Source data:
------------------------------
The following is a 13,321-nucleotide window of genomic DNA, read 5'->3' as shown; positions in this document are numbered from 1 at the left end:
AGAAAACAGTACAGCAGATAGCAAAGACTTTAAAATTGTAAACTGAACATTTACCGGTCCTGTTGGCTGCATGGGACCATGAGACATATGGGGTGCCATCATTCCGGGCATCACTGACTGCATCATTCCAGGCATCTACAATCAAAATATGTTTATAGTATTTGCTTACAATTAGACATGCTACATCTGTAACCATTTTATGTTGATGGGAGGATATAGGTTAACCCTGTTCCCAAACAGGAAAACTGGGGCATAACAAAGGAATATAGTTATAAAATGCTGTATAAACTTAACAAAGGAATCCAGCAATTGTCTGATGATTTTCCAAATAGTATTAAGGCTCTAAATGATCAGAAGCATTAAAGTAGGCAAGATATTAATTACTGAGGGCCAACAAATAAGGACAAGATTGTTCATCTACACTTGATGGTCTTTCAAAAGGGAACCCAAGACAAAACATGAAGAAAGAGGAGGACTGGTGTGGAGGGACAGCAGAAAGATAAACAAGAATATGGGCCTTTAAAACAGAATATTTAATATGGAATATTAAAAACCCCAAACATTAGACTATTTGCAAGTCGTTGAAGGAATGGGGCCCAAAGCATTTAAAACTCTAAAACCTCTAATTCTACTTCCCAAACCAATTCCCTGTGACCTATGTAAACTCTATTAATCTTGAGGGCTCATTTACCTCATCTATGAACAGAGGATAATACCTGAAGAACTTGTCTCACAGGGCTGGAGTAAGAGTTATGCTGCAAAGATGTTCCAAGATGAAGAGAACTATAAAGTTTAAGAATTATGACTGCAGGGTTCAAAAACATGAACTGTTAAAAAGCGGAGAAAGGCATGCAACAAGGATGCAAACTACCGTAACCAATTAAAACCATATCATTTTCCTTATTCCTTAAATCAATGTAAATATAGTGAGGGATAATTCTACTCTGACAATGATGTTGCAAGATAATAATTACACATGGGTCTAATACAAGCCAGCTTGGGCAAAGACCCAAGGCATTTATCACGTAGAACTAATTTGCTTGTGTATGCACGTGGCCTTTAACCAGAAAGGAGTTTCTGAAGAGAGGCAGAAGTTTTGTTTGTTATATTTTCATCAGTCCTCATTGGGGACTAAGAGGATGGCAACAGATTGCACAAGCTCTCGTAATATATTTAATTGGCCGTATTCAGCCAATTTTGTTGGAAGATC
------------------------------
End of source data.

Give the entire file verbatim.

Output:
The following is a 13,321-nucleotide window of genomic DNA, read 5'->3' as shown; positions in this document are numbered from 1 at the left end:
AGAAAACAGTACAGCAGATAGCAAAGACTTTAAAATTGTAAACTGAACATTTACCGGTCCTGTTGGCTGCATGGGACCATGAGACATATGGGGTGCCATCATTCCGGGCATCACTGACTGCATCATTCCAGGCATCTACAATCAAAATATGTTTATAGTATTTGCTTACAATTAGACATGCTACATCTGTAACCATTTTATGTTGATGGGAGGATATAGGTTAACCCTGTTCCCAAACAGGAAAACTGGGGCATAACAAAGGAATATAGTTATAAAATGCTGTATAAACTTAACAAAGGAATCCAGCAATTGTCTGATGATTTTCCAAATAGTATTAAGGCTCTAAATGATCAGAAGCATTAAAGTAGGCAAGATATTAATTACTGAGGGCCAACAAATAAGGACAAGATTGTTCATCTACACTTGATGGTCTTTCAAAAGGGAACCCAAGACAAAACATGAAGAAAGAGGAGGACTGGTGTGGAGGGACAGCAGAAAGATAAACAAGAATATGGGCCTTTAAAACAGAATATTTAATATGGAATATTAAAAACCCCAAACATTAGACTATTTGCAAGTCGTTGAAGGAATGGGGCCCAAAGCATTTAAAACTCTAAAACCTCTAATTCTACTTCCCAAACCAATTCCCTGTGACCTATGTAAACTCTATTAATCTTGAGGGCTCATTTACCTCATCTATGAACAGAGGATAATACCTGAAGAACTTGTCTCACAGGGCTGGAGTAAGAGTTATGCTGCAAAGATGTTCCAAGATGAAGAGAACTATAAAGTTTAAGAATTATGACTGCAGGGTTCAAAAACATGAACTGTTAAAAAGCGGAGAAAGGCATGCAACAAGGATGCAAACTACCGTAACCAATTAAAACCATATCATTTTCCTTATTCCTTAAATCAATGTAAATATAGTGAGGGATAATTCTACTCTGACAATGATGTTGCAAGATAATAATTACACATGGGTCTAATACAAGCCAGCTTGGGCAAAGACCCAAGGCATTTATCACGTAGAACTAATTTGCTTGTGTATGCACGTGGCCTTTAACCAGAAAGGAGTTTCTGAAGAGAGGCAGAAGTTTTGTTTGTTATATTTTCATCAGTCCTCATTGGGGACTAAGAGGATGGCAACAGATTGCACAAGCTCTCGTAATATATTTAATTGGCCGTATTCAGCCAATTTTGTTGGAAGATC